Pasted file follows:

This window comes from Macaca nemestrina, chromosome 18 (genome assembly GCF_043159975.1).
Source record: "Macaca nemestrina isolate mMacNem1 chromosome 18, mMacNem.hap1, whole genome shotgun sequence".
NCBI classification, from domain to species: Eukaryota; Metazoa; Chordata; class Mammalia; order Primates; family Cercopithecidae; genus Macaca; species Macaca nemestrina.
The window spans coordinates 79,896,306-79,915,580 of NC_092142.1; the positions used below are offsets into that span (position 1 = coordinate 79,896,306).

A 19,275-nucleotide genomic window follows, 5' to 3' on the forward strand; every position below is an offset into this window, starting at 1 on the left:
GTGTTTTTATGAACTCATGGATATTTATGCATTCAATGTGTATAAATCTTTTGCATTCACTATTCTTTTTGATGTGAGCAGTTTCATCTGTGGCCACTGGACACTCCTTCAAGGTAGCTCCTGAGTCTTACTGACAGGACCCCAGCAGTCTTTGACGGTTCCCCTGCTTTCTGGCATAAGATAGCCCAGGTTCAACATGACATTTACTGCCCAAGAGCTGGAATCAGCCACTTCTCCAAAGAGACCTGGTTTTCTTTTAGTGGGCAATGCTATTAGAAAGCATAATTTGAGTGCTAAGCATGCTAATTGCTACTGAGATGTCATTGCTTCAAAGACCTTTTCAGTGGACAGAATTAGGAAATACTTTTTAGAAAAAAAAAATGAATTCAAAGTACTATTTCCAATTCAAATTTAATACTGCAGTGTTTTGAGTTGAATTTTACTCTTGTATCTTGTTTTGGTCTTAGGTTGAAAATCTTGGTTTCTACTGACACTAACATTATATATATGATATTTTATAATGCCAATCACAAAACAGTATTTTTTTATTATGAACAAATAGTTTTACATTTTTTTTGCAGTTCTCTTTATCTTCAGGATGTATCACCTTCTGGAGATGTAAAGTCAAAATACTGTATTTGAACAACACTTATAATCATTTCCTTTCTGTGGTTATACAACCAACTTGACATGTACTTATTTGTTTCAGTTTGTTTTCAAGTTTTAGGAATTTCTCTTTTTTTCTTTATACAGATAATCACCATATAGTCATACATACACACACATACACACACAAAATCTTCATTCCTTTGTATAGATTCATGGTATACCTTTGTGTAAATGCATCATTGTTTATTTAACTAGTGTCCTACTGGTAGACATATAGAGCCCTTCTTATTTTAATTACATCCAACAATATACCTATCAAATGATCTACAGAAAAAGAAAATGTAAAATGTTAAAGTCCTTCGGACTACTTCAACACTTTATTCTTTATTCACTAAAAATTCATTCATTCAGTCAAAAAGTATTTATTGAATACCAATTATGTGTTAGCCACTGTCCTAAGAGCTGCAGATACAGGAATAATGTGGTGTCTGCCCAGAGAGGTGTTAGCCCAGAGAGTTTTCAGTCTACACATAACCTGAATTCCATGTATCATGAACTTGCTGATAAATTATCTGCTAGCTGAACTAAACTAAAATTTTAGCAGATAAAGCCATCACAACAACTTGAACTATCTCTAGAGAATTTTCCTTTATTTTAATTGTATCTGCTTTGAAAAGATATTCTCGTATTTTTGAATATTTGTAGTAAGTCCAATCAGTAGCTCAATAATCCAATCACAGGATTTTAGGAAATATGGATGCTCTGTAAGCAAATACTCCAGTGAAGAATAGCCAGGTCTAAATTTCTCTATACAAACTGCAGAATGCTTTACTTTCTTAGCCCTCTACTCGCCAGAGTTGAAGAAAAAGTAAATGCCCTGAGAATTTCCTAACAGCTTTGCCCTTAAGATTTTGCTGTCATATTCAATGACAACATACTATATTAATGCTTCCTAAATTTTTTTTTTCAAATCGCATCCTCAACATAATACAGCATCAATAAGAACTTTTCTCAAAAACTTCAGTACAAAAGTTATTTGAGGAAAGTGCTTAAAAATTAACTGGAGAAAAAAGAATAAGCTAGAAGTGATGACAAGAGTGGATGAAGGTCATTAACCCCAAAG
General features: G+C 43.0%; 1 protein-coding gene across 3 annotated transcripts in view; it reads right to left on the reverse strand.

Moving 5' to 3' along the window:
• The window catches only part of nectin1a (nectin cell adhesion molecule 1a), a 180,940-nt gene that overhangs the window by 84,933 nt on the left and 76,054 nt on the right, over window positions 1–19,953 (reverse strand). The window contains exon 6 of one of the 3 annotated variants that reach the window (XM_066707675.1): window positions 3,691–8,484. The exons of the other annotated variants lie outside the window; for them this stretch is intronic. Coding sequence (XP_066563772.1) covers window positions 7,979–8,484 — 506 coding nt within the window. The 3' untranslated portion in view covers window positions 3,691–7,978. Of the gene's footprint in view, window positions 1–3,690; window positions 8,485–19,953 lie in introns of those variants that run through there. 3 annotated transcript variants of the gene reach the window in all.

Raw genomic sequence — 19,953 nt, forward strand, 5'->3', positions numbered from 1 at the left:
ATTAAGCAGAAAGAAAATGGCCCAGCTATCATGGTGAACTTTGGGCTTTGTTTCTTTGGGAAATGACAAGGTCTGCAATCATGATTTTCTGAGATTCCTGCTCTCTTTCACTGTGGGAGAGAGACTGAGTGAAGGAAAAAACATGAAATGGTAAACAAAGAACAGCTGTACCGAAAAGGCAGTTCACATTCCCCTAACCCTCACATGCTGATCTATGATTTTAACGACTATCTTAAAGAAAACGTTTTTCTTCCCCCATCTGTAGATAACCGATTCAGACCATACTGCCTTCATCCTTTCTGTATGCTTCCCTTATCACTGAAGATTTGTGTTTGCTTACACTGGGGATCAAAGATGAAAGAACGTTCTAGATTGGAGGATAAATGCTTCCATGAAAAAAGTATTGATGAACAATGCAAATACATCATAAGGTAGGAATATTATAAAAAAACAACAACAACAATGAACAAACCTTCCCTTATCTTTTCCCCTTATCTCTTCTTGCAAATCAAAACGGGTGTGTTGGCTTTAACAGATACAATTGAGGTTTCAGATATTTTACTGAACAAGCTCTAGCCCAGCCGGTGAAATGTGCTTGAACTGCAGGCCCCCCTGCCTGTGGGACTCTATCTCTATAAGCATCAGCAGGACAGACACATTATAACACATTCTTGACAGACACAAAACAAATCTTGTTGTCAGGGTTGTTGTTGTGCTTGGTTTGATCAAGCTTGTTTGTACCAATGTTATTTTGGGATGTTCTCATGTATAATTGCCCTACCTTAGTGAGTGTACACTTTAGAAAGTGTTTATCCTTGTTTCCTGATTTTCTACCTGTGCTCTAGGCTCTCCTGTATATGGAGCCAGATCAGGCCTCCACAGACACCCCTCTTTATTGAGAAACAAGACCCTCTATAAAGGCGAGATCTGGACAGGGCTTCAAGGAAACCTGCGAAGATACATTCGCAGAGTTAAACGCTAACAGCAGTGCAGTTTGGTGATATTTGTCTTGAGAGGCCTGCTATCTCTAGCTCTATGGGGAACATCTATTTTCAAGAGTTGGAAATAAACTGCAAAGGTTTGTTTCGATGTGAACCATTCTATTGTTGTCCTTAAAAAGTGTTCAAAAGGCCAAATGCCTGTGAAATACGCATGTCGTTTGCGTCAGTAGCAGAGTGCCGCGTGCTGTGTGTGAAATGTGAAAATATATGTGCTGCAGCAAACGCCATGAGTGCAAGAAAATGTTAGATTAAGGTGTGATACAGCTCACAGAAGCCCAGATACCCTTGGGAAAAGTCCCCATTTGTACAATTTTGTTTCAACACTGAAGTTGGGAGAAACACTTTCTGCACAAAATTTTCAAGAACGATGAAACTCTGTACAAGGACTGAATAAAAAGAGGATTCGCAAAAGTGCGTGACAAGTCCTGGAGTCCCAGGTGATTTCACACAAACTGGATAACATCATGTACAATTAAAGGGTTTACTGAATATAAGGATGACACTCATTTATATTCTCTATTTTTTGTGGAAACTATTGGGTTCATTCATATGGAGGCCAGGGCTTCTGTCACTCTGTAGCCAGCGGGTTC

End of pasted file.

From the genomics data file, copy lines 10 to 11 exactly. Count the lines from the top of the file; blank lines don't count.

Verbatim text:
Raw genomic sequence — 19,953 nt, forward strand, 5'->3', positions numbered from 1 at the left:
ATTAAGCAGAAAGAAAATGGCCCAGCTATCATGGTGAACTTTGGGCTTTGTTTCTTTGGGAAATGACAAGGTCTGCAATCATGATTTTCTGAGATTCCTGCTCTCTTTCACTGTGGGAGAGAGACTGAGTGAAGGAAAAAACATGAAATGGTAAACAAAGAACAGCTGTACCGAAAAGGCAGTTCACATTCCCCTAACCCTCACATGCTGATCTATGATTTTAACGACTATCTTAAAGAAAACGTTTTTCTTCCCCCATCTGTAGATAACCGATTCAGACCATACTGCCTTCATCCTTTCTGTATGCTTCCCTTATCACTGAAGATTTGTGTTTGCTTACACTGGGGATCAAAGATGAAAGAACGTTCTAGATTGGAGGATAAATGCTTCCATGAAAAAAGTATTGATGAACAATGCAAATACATCATAAGGTAGGAATATTATAAAAAAACAACAACAACAATGAACAAACCTTCCCTTATCTTTTCCCCTTATCTCTTCTTGCAAATCAAAACGGGTGTGTTGGCTTTAACAGATACAATTGAGGTTTCAGATATTTTACTGAACAAGCTCTAGCCCAGCCGGTGAAATGTGCTTGAACTGCAGGCCCCCCTGCCTGTGGGACTCTATCTCTATAAGCATCAGCAGGACAGACACATTATAACACATTCTTGACAGACACAAAACAAATCTTGTTGTCAGGGTTGTTGTTGTGCTTGGTTTGATCAAGCTTGTTTGTACCAATGTTATTTTGGGATGTTCTCATGTATAATTGCCCTACCTTAGTGAGTGTACACTTTAGAAAGTGTTTATCCTTGTTTCCTGATTTTCTACCTGTGCTCTAGGCTCTCCTGTATATGGAGCCAGATCAGGCCTCCACAGACACCCCTCTTTATTGAGAAACAAGACCCTCTATAAAGGCGAGATCTGGACAGGGCTTCAAGGAAACCTGCGAAGATACATTCGCAGAGTTAAACGCTAACAGCAGTGCAGTTTGGTGATATTTGTCTTGAGAGGCCTGCTATCTCTAGCTCTATGGGGAACATCTATTTTCAAGAGTTGGAAATAAACTGCAAAGGTTTGTTTCGATGTGAACCATTCTATTGTTGTCCTTAAAAAGTGTTCAAAAGGCCAAATGCCTGTGAAATACGCATGTCGTTTGCGTCAGTAGCAGAGTGCCGCGTGCTGTGTGTGAAATGTGAAAATATATGTGCTGCAGCAAACGCCATGAGTGCAAGAAAATGTTAGATTAAGGTGTGATACAGCTCACAGAAGCCCAGATACCCTTGGGAAAAGTCCCCATTTGTACAATTTTGTTTCAACACTGAAGTTGGGAGAAACACTTTCTGCACAAAATTTTCAAGAACGATGAAACTCTGTACAAGGACTGAATAAAAAGAGGATTCGCAAAAGTGCGTGACAAGTCCTGGAGTCCCAGGTGATTTCACACAAACTGGATAACATCATGTACAATTAAAGGGTTTACTGAATATAAGGATGACACTCATTTATATTCTCTATTTTTTGTGGAAACTATTGGGTTCATTCATATGGAGGCCAGGGCTTCTGTCACTCTGTAGCCAGCGGGTTC